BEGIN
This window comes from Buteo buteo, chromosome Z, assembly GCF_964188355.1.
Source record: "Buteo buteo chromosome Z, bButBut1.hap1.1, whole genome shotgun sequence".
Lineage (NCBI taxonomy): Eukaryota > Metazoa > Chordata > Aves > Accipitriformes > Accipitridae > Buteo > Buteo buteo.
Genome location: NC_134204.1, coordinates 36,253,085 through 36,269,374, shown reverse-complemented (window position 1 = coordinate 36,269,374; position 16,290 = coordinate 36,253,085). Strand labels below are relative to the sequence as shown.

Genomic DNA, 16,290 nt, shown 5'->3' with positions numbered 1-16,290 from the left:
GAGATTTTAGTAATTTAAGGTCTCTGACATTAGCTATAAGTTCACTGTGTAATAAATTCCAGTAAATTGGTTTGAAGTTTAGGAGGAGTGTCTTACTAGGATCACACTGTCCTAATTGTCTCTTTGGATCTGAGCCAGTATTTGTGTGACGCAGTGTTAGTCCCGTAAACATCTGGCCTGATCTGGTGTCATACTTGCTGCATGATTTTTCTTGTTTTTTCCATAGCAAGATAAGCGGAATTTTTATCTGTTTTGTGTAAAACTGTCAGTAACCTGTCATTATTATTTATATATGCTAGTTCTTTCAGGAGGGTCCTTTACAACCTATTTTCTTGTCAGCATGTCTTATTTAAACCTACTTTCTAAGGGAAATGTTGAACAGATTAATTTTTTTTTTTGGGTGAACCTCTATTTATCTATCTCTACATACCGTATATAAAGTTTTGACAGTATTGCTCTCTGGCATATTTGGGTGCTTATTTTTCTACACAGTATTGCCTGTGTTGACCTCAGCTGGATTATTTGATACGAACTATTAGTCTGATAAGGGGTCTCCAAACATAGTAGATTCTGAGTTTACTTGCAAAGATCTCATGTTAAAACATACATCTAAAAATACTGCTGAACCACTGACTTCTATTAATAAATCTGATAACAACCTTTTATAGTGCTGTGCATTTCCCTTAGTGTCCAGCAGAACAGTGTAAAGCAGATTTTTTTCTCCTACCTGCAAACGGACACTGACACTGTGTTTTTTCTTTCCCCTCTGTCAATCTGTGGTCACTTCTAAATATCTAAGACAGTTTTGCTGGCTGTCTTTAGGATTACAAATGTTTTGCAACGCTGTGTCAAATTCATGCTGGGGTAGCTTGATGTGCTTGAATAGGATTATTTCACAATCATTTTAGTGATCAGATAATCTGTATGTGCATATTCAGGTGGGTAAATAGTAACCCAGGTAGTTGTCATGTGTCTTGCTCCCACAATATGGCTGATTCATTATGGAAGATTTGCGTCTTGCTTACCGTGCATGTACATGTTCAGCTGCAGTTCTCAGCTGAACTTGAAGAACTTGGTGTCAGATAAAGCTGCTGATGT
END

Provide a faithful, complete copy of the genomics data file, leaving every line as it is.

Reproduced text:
This window comes from Buteo buteo, chromosome Z, assembly GCF_964188355.1.
Source record: "Buteo buteo chromosome Z, bButBut1.hap1.1, whole genome shotgun sequence".
Lineage (NCBI taxonomy): Eukaryota > Metazoa > Chordata > Aves > Accipitriformes > Accipitridae > Buteo > Buteo buteo.
Genome location: NC_134204.1, coordinates 36,253,085 through 36,269,374, shown reverse-complemented (window position 1 = coordinate 36,269,374; position 16,290 = coordinate 36,253,085). Strand labels below are relative to the sequence as shown.

Genomic DNA, 16,290 nt, shown 5'->3' with positions numbered 1-16,290 from the left:
GAGATTTTAGTAATTTAAGGTCTCTGACATTAGCTATAAGTTCACTGTGTAATAAATTCCAGTAAATTGGTTTGAAGTTTAGGAGGAGTGTCTTACTAGGATCACACTGTCCTAATTGTCTCTTTGGATCTGAGCCAGTATTTGTGTGACGCAGTGTTAGTCCCGTAAACATCTGGCCTGATCTGGTGTCATACTTGCTGCATGATTTTTCTTGTTTTTTCCATAGCAAGATAAGCGGAATTTTTATCTGTTTTGTGTAAAACTGTCAGTAACCTGTCATTATTATTTATATATGCTAGTTCTTTCAGGAGGGTCCTTTACAACCTATTTTCTTGTCAGCATGTCTTATTTAAACCTACTTTCTAAGGGAAATGTTGAACAGATTAATTTTTTTTTTTGGGTGAACCTCTATTTATCTATCTCTACATACCGTATATAAAGTTTTGACAGTATTGCTCTCTGGCATATTTGGGTGCTTATTTTTCTACACAGTATTGCCTGTGTTGACCTCAGCTGGATTATTTGATACGAACTATTAGTCTGATAAGGGGTCTCCAAACATAGTAGATTCTGAGTTTACTTGCAAAGATCTCATGTTAAAACATACATCTAAAAATACTGCTGAACCACTGACTTCTATTAATAAATCTGATAACAACCTTTTATAGTGCTGTGCATTTCCCTTAGTGTCCAGCAGAACAGTGTAAAGCAGATTTTTTTCTCCTACCTGCAAACGGACACTGACACTGTGTTTTTTCTTTCCCCTCTGTCAATCTGTGGTCACTTCTAAATATCTAAGACAGTTTTGCTGGCTGTCTTTAGGATTACAAATGTTTTGCAACGCTGTGTCAAATTCATGCTGGGGTAGCTTGATGTGCTTGAATAGGATTATTTCACAATCATTTTAGTGATCAGATAATCTGTATGTGCATATTCAGGTGGGTAAATAGTAACCCAGGTAGTTGTCATGTGTCTTGCTCCCACAATATGGCTGATTCATTATGGAAGATTTGCGTCTTGCTTACCGTGCATGTACATGTTCAGCTGCAGTTCTCAGCTGAACTTGAAGAACTTGGTGTCAGATAAAGCTGCTGATGT